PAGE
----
Sleep deprivation also affects our hormones in different ways. As you might know there are two main hormones that play a role in whether we are hungry or not, leptin and ghrelin. Leptin is released by the body in order to promote that full feeling when you have had enough food. Ghrelin is a release by the body when you need to eat more food. (An easy way to remember this is when you see ghrelin think of your stomach growling). Turns out when you are sleep deprived your leptin decreases and your ghrelin increases, aka you get more hungry than you would if you got a normal night’s sleep [3]!

In addition, when you are sleep deprived you will have more opportunities to eat because you are awake longer. In a recent study, sleep deprivation participants ate 671 additional calories during the additional time they were awake! The interesting part of this study, is that it wasn’t consistent sleep deprivation that caused the participants to overeat. Even when given 5 nights of normal sleep, as soon as they were sleep deprived they overate the next day [4]!

The late night feeding that people often participate in when sleep deprived then effects the next nights sleep [5]. This then starts the vicious cycle all over again!

Does lack of proper sleep directly cause you to gain weight?

No, but it does cause a number of downstream effects that will sabotage your weight loss goals.

Here are some tips that can help you prepare for getting a good night’s sleep.

  • Finish your last meal a few hours before you intend on going to bed
  • Make your room as dark as possible and no electronics in the bed room
  • Turn off electronics an hour or two before bed or use a pair of blue light blocking glasses
  • Get outside first thing in the morning and get some sunlight in your eyes
  • Be active and move frequently throughout the day
  • Exercise
  • Do something relaxing before bed, read, do a puzzle, meditate, pray, etc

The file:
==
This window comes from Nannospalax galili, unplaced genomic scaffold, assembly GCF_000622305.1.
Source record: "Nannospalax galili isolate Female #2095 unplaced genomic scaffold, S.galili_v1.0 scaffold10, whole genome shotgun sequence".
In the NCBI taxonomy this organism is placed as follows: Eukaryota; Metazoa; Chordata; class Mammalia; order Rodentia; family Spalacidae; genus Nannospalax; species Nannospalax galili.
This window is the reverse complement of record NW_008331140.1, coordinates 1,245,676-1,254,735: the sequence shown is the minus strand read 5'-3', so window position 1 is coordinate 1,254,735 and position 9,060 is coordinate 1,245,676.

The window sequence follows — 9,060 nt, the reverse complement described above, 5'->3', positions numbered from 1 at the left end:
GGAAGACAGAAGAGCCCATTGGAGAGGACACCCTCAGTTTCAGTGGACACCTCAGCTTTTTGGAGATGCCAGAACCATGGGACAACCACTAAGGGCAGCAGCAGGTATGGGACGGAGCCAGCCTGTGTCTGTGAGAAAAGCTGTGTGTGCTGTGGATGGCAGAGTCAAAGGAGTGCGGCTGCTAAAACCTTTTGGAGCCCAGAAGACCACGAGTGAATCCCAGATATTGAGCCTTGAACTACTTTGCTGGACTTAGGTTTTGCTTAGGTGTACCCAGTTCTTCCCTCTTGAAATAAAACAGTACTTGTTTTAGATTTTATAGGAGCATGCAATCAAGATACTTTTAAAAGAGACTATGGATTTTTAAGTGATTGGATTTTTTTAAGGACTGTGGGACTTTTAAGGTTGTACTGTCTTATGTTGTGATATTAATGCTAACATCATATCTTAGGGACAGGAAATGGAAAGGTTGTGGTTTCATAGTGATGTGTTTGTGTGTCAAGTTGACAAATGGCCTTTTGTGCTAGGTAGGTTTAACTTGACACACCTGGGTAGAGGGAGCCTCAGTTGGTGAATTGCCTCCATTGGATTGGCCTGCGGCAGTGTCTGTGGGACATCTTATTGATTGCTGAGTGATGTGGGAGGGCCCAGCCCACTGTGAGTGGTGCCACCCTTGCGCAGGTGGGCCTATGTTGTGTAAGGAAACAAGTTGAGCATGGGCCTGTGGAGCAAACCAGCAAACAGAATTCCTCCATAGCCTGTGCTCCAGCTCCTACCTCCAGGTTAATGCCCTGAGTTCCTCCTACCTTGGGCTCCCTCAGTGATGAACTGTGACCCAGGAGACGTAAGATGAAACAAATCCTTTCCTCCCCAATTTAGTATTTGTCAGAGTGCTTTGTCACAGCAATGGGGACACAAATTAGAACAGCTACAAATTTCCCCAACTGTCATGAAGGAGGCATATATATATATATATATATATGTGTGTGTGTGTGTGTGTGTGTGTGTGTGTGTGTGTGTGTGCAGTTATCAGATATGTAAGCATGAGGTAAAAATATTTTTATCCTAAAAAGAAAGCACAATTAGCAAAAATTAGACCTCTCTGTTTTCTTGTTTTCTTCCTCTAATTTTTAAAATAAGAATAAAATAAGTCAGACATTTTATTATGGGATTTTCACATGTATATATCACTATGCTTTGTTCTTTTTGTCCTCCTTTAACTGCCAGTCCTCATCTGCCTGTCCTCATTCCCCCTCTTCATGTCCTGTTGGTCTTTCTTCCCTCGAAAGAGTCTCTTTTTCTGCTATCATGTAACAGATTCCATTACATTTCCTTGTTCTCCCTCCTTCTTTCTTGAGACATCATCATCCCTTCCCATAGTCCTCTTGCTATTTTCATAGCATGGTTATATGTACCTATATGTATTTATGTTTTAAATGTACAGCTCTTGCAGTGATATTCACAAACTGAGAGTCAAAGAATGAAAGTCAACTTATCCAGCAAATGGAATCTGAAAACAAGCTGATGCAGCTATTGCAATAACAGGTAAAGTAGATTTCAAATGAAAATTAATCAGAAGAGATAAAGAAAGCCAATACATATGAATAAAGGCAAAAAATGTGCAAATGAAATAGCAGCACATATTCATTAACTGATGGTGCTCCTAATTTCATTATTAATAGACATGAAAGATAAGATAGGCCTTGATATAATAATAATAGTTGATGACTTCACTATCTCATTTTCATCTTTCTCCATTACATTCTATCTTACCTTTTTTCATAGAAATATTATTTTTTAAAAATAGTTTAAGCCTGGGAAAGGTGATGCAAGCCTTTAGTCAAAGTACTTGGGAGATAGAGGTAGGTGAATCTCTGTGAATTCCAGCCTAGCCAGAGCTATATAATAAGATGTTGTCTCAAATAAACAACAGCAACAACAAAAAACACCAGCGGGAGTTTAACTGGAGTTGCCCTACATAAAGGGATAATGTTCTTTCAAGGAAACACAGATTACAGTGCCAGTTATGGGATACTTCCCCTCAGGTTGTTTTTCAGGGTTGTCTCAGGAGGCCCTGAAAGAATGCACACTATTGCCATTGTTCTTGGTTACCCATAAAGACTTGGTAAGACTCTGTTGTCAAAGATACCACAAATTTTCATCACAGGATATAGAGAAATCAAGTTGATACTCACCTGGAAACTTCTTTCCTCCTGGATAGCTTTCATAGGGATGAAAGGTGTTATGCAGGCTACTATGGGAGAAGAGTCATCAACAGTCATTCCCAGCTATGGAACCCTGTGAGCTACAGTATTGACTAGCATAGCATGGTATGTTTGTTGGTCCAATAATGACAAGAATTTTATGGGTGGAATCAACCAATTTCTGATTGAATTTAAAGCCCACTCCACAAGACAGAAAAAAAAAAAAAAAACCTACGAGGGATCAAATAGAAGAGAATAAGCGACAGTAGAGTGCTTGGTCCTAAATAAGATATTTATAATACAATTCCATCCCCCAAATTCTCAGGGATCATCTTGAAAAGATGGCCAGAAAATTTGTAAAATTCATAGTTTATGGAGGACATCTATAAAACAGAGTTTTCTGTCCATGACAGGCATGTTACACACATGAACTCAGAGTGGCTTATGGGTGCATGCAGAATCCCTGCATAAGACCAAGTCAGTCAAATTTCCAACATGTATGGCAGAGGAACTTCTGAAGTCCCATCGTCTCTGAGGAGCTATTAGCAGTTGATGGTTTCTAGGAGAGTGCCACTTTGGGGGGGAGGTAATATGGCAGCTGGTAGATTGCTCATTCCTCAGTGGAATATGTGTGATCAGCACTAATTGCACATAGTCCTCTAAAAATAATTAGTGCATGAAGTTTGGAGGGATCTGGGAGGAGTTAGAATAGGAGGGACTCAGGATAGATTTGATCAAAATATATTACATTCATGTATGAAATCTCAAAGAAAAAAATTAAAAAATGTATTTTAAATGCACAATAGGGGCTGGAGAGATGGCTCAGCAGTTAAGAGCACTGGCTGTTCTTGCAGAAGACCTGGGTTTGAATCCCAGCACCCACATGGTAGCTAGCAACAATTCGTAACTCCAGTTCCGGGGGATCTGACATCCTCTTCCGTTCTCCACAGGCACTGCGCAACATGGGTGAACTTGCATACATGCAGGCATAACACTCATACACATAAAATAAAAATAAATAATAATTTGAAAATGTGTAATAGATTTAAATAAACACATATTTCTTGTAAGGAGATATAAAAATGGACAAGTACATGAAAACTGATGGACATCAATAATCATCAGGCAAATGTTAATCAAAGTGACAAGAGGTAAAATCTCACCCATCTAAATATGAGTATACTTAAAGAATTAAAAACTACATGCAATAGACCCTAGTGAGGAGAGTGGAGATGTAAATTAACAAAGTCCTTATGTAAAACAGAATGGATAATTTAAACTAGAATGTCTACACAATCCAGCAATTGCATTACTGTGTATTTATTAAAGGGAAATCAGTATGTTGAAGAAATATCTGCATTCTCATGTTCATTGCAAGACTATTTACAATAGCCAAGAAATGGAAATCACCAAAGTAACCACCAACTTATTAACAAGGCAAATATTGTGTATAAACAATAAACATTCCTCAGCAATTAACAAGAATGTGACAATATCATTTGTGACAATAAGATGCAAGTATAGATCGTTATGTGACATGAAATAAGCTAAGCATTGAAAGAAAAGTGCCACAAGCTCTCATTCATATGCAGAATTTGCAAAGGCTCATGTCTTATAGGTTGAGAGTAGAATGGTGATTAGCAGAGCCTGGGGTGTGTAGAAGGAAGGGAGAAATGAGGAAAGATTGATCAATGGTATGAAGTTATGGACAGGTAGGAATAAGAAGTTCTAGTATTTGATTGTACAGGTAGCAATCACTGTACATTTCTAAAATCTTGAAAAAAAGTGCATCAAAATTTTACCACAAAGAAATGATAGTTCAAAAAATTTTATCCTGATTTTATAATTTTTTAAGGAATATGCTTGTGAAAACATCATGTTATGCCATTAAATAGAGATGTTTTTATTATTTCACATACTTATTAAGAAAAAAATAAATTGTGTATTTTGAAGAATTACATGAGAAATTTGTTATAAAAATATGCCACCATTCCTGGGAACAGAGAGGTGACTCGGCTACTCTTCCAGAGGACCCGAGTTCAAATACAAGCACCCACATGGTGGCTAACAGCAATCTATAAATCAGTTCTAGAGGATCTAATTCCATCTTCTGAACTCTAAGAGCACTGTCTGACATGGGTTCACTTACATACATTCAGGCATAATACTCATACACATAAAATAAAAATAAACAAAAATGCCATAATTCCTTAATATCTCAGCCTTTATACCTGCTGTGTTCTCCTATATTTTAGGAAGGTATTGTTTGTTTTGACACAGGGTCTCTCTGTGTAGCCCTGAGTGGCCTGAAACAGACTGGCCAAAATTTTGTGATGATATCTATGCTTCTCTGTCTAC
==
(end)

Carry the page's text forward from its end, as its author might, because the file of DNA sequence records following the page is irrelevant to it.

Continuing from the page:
• Try eliminating alcohol
  • Don’t drink any caffeinated beverages after noon

If you find yourself struggling to lose weight despite doing “everything right”, you might want to take a look at your sleep. If we think back to how our ancestors lived, sleep came quite natural to them. After the sun went down, there wasn’t much to do. Try it yourself. Once the sun goes down, don’t turn on any lights, use candle light, no TV, phone, computer…just sit and relax. I bet it won’t take long until you are tired and ready to crawl into bed.

Not willing to do this at home?

Try going camping the old school way, in a tent, no electricity.

An hour after sitting by the fire, I bet you will be ready to crawl into your cozy sleeping bag!

This brings me back to my overarching belief when it comes to improving health, eliminate ancestral mismatches and your health will improve drastically. To learn more about how eliminating ancestral mismatches can help you improve your health and reach your own goals, sign up for my newsletter by using the form below.

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  1. (1998, March 1). Sleep Deprivation, Psychosis and Mental Efficiency | Psychiatric Times. Retrieved February 14, 2021, from

  2. (2014, October 30). Stress and Eating Behaviors – NCBI – NIH. Retrieved February 12, 2021, from

  3. (2004, December 7). Short Sleep Duration Is Associated with Reduced Leptin, Elevated …. Retrieved February 12, 2021, from

  4. (2020, September 3). Caloric and Macronutrient Intake and Meal Timing Responses to …. Retrieved February 13, 2021, from

  5. (2020, June 20). Mealtime: A circadian disruptor and determinant of energy balance …. Retrieved February 13, 2021, from